By Kate Holton
LONDON (Reuters) – Celebrated chef Clare Smyth sold out three months of bookings in 20 minutes when her Core restaurant said it would reopen from lockdown, underscoring her faith that London is ready to rebound with a bang on May 17.
Smyth became the first female British chef to win Michelin’s highest distinction of three stars when all restaurants were shut as part of a strict COVID lockdown in January, shoring up the team after months when she wondered if her life’s work would ever return to normal.
One of only seven to hold three stars in Britain, Smyth said during the first lockdown last year she had been forced to contemplate whether restaurants would continue to exist in their current form and how she could retain her staff of 42.
“It’s my life’s work, it’s my business, it’s everything and I was waking up in the morning, looking in the mirror, thinking to myself is everything going to change?” she told Reuters in the bright Core dining room in west London. “Thankfully we’re still sat here.”
Hailing from a farm in Northern Ireland, Smyth trained in some of the world’s most celebrated restaurants including Alain Ducasse’s Le Louis XV in Monaco and as chef patron of Restaurant Gordon Ramsay before she launched Core in Notting Hill.
During the pandemic she trained her staff online for hours a day, cooked via charities for 600 people a week and created a tasting menu for customers to be sent out in London. That helped to retain all her staff and keep suppliers in business.
She is now preparing to reopen as restaurants in England will be allowed from May 17 to serve customers inside for the first time since January in what they hope will be the end to more than a year of ever-changing restrictions, from last minute closures to curfews that left them in despair.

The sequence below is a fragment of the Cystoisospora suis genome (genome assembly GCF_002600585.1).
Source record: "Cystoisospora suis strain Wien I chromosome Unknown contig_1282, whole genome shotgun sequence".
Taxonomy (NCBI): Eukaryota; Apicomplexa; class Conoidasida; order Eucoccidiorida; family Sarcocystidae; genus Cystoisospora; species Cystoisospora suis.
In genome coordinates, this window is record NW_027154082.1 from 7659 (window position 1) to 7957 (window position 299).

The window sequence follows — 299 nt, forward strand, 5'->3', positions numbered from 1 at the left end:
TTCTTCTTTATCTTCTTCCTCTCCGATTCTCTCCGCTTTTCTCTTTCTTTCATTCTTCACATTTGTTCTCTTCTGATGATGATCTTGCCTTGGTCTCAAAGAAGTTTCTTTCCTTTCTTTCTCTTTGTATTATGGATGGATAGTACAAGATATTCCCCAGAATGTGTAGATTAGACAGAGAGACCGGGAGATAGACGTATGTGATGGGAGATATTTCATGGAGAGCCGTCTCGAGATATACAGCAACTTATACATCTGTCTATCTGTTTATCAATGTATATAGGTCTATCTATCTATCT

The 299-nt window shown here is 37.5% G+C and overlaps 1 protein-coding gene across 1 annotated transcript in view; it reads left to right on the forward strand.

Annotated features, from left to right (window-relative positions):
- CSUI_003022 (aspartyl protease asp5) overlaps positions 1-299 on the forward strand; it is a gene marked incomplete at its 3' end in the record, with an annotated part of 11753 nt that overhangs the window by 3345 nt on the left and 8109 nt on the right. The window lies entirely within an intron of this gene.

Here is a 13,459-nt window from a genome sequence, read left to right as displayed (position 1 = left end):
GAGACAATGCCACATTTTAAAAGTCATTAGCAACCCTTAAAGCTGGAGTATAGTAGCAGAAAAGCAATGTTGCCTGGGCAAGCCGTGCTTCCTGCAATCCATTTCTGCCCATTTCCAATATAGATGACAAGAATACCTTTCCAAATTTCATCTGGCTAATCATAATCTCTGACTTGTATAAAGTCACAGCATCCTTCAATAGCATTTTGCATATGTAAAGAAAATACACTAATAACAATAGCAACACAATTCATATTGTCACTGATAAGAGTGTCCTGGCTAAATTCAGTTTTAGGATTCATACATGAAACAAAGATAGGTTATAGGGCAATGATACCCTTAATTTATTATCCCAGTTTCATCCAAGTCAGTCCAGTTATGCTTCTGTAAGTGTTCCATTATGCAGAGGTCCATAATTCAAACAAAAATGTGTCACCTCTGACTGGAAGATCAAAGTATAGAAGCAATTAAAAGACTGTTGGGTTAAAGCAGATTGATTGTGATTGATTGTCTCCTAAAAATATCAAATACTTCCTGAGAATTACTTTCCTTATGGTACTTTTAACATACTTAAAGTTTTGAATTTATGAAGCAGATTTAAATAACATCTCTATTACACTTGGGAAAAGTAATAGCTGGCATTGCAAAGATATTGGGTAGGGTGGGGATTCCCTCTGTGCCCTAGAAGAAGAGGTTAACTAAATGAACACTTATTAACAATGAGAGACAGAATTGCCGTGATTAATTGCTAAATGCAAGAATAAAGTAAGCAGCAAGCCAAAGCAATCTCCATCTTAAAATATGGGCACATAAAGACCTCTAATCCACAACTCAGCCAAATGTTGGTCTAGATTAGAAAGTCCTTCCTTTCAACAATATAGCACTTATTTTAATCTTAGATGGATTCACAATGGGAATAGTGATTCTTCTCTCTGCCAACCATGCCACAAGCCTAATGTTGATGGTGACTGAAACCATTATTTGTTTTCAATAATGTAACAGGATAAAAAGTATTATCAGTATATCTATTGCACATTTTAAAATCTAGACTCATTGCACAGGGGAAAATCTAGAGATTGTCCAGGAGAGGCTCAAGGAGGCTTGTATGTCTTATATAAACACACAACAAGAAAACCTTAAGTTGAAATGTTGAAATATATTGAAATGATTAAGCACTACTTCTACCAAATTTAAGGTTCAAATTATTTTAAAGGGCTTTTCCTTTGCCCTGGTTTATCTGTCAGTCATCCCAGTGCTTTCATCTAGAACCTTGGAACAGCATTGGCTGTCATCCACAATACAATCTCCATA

Smyth, 42, spoke to Reuters as her team prepared the dining room and as she cooked her signature dish of potato and roe: dulse beurre blanc, herring and trout roe, in the glass-fronted spotless kitchen.
While the excitement is tangible, Smyth worries that the broader industry is yet to feel the full force of the pandemic: costs have jumped, rent arrears have ballooned and skilled European staff have left the country. Social distancing will limit the scale of the recovery.
“We were challenged with Brexit, prices have gone up and there’s a real skill shortage in the UK,” Smyth said.
“People have borrowed a lot of money. There’s a lot of things going to happen in the next six months to a year. And I think that’s probably the most challenging time for businesses.”
Kate Nicholls, head of trade group UK Hospitality, estimates that in the year after the first lockdown in March 2020, one in five restaurants shut. Those still standing have to establish how they will pay back rent and government loans.
With food tourism on hold for now, Smyth said British customers who had struggled to get a table before had jumped to the front of the queue. When they opened for bookings the website almost crashed.
“London is opening up and exciting times will be ahead and it will bounce back,” she said. “In the first few days we’re pretty full of our regular guests, some of them I’ve known for over 10 years so it’ll be like seeing old friends. The atmosphere I know will be great.”
(Editing by Guy Faulconbridge and Emelia Sithole-Matarise)